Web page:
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Wilkinson Coutts & Matthews Integrity Training


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WILKINSON COUTTS / MATTHEWS INTEGRITY HUB: an up-to-the-minute information mix designed to help you with your lifework and career development in the asset integrity, inspection and NDE industries.

Matthew Petroleum Notes

CODES, STANDARDS AND RECOMMENDED PRACTICES (RPs)

What’s the difference between these document types?

There is no single answer that all countries’ organisations will agree on, but there is a generally-understood system that most organisations will be reasonably happy with. It’s generally applicable to organisations that produce technical documents, not just specifically API. Here it is;

First, it’s all about standardisation

The idea of published technical documents in the integrity industry in general is that they should encourage standardization of technical approach to things. This infers there being multiple parties involved, all adding their viewpoint, with some system of balloting and adjudication to reach a consensus.

Standards

Standards are voluntary guidelines produced by professional Institutions or organizations which are nearly always committee-led. This (in theory) results in documents which contain requirements which are robust enough to be mandatory. This does not mean however that they have specific legal significance; users are free to decide whether to follow the particular standard or not. The general idea is that Standards are generally not the law but do represent a proven way of doing things. Standards compliance can also form the basis of a contract between seller and purchaser if both agree to adopt it.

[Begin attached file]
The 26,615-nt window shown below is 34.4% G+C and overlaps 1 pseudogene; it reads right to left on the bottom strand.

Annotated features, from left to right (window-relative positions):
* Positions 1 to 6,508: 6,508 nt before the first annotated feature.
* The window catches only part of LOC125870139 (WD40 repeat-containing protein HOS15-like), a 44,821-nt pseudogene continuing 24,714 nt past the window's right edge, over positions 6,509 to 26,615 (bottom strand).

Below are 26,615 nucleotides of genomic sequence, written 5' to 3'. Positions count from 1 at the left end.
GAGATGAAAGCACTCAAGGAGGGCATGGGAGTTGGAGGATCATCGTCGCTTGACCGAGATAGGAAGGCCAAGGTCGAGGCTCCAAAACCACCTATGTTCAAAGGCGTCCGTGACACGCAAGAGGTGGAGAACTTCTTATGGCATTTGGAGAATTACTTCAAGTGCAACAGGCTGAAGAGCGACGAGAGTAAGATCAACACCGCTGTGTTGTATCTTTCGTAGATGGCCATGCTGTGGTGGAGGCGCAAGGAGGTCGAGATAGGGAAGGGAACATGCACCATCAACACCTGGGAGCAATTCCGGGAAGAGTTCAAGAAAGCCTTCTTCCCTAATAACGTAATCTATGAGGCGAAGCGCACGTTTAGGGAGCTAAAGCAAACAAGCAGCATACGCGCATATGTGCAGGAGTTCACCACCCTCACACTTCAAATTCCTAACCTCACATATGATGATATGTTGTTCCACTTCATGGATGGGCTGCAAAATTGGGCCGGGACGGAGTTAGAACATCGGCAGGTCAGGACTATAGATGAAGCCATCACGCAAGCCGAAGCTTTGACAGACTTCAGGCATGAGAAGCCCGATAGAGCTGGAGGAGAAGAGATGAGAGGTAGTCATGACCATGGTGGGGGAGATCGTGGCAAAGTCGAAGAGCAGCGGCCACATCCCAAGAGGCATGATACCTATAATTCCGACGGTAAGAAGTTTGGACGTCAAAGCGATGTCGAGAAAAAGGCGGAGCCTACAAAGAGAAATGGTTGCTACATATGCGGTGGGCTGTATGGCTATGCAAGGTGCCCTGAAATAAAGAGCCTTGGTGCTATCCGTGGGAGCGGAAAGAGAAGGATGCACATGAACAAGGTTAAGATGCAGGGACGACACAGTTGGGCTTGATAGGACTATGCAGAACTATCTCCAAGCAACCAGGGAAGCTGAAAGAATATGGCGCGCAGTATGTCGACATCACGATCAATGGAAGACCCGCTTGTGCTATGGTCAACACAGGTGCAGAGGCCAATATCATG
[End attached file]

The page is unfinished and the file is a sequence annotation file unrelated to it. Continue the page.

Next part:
Codes

A document that has the status of a Code has been adopted by a legal ‘jurisdiction’ and made into law, so is legally binding. The technical scope can be the same as a standard (pipework, pressure vessels etc|) and commonly covers a raft of activities such as design, fabrication, inspection and installation making it ‘all encompassing’. Codes contain clear sets of requirements, rather than technical discussions about the subject. This can lead to them being phrased in rather bland legal-sounding language and being very short of pictures and diagrams.

Cosde & Standards

Recommended Practices (RPs)

RPs are documents containing technical information and recommendations that are not suitable to be included in a code. They indicate good engineering practices but are optional. In many cases they are produced by Institutions and standards bodies to accompany codes. They may also be developed by commercial companies to reflect their own way of doing things. In some countries RPs may be called PDs (Published Documents) or Guides but the principle is the same.

 

A typical document set

Each country has its own Codes and Standards. A good example of the document types is in the USA which has a well-developed structure involving many organizations. Legal requirements vary between states but a typical situation is;

For pressure vessels:

  • ASME VIII-I Rules for Construction of Pressure Vessels is thehthe construction standard
  • API 510 Pressure Vessel Inspection Code: In-Service Inspection, Rating, Repair, and Alteration is the code
  • Recommended Practices accompanying API 510 are

API RP 572 Inspection of Pressure Vessels

API RP 579 Fitness for Service

API RP 571 Damage Mechanisms  

Similar schedules of documents exist for pipework, pipelines, storage tanks, valves and other types of fixed equipment.

Test your knowledge with our Quizzes

Try the technical quizzes on our Quizpage

Can we help you further?

Yes, if you have any particular questions on pressure equipment codes, standards or RPs then contact us on our email or telephone service.

For example:

  • Which RPs are relevant to API 510  vessel inspection
  • What is the status of National Board document NBIC-23?
  • What do UK pressure equipment regulations say about codes and standards?
  • How does BS PD (Published Document) 5500 fit in with the European PED?
  • What is the status of the API SIFE document?

 We are not part of any government body, association, institution, agency or employer. Nor do we officially represent any of them, so you can be assured that we can provide you with an objective viewpoint.

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